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Risk in Context

COVID-19: The Impact on the Manufacturing Industry

Thursday, 07 May 2020

The new trading environment created by COVID-19 has left many manufacturers with a number of arising risks. The impact of the COVID-19 outbreak on supply chains will affect the manufacturing industry in several ways. Some of the effects might not have been anticipated, and could leave businesses in more risk than anticipated.

Businesses are constantly monitoring the situation as unpredictable developments continue to arise every day. Supply chains are increasingly at risk of disruption and it can be argued that the greatest risks to business continuity lie in the wider chain of key suppliers and customers rather than within the company itself. Yet for the vast majority of organizations, business continuity planning remains a one-firm focused activity.

As a result of outsourcing, globalization and volatility in the trading environment, supply chain networks increase in complexity and so does disruption.

Supply Chain Risks and Business Interruption

The continuing coronavirus outbreak has demonstrated the double-edged sword that global supply chains can represent for manufacturers. Yes, they can enable just-in-time production. But they can also be highly intricate, leaving little room for resilience in the face of critical disruptions such as those caused by COVID-19.

As countries in MENA look to recover from the spread of COVID-19, the quarantines, and travel restrictions, production of goods could be delayed, as supply may be interrupted on multiple occasions before reaching their final destination because of varied closures or restrictions causing delays in manufacturing and relevant distribution.

As the restrictions continue, manufacturers must identify their key vulnerabilities, take steps to keep supply chains up and running, and plan for their recovery. Furthermore, businesses and their suppliers should be flexible and adaptable against any disruptive event. 

Businesses Feeling the Impact

So far, effects have largely been felt by businesses with very lean supply chains, but deeper systemic disruptions may yet emerge. As different regions go through the pandemic lifecycle at different paces, we are witnessing impacts on other major manufacturing and trading centers, including here in the Middle East, Europe, and North America. It is evidenced that global supply chains and the manufacturing industry may feel a prolonged impact.

Protection and Recovery: Take Measures Now

Most manufacturers already know who their critical suppliers are. But don't necessarily have line of site on the full chain of suppliers involved. That means they still need to map and understand a significant but hidden vulnerability in their supply chains — and that it's difficult to predict the impact of shortages and stoppages on their output.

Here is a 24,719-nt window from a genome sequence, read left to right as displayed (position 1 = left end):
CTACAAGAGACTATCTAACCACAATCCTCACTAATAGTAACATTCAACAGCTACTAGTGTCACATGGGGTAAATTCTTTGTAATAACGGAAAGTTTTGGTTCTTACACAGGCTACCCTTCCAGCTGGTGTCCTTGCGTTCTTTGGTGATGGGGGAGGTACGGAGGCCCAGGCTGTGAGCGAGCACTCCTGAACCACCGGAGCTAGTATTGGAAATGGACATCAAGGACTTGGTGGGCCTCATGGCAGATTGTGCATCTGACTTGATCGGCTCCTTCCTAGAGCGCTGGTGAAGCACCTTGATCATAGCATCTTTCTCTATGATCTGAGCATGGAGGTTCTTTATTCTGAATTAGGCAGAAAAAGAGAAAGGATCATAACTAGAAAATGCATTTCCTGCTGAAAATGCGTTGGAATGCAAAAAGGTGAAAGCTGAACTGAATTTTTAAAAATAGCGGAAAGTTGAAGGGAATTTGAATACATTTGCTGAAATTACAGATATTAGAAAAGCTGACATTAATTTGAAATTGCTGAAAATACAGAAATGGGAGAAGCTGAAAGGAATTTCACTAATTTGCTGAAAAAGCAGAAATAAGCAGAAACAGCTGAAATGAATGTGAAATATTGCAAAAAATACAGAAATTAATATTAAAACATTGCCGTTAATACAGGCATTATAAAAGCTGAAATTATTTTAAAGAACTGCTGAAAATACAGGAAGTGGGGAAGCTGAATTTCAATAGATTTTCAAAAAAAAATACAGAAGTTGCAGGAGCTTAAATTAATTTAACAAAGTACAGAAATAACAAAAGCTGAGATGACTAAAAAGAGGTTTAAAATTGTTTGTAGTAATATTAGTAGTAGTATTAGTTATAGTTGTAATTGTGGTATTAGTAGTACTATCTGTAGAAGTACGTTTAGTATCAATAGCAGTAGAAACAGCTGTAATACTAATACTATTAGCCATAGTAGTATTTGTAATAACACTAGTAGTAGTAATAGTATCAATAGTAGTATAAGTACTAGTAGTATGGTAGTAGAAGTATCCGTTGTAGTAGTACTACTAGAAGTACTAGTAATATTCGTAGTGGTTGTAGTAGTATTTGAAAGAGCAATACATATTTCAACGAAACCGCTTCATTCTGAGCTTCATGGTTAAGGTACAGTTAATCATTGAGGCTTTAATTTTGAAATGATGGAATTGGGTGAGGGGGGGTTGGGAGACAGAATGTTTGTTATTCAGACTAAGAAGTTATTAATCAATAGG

No company operates in isolation, so it's essential to identify continuity risks, any potential bottlenecks, and any single points of failure. By building a simple, four-step action plan, manufacturers can manage the impact of the COVID-19 outbreak or a similar future event. These four steps include:

  • Prevention: Talk to your critical suppliers to ensure they have plans to respond to the constant changes of the outbreak and to understand what these plans include. But take other measures to protect your interests in case those plans aren't effective — identify alternative suppliers you can use as backups and review any contractual liabilities you could face in the event of delays, cancellations, or quality issues.
  • Response - Where possible and as working capital allows, stockpile critical supplies. Continue to communicate with existing suppliers, encouraging openness about their level of disruption. And modify orders and shipment arrangements as needed if demand for your products increases.
  • Recovery - Find new suppliers if necessary to enable greater resilience. Review lessons learned with critical suppliers to understand how things could be improved during the next disruptive event. Explore and invoke any relevant contract clauses that may help limit costs or accelerate your recovery. And determine whether any failures of contract KPIs constitute a breach worthy of compensation.
  • Rebound - Given the complexity of rebooting companies and supply chains at different speeds in different places, the time to begin preparing a rebound strategy is now. Businesses who have the ability to reimagine the operating models and portfolio of offerings will find opportunities. Those that shape and benefit from the future will be the business that can imagine it and implement the right strategies.

By building robust action plans, manufacturers can better build business resilience plans on short notice, prioritize their people, monitor potential pinch points, and implement other measures to stay resilient during this crisis and the next one. A trusted insurance broker and risk adviser can provide businesses with the necessary guidance and insights to be able navigate through the pandemic with the ability to protect their business, plan for recovery, and plan for future growth.

This article is based on an original by Anthony Monaghan, Marsh UK.

Alaaddin Mukhalalaty

Managing Director, Corporate and Sales Practice – Middle East and North Africa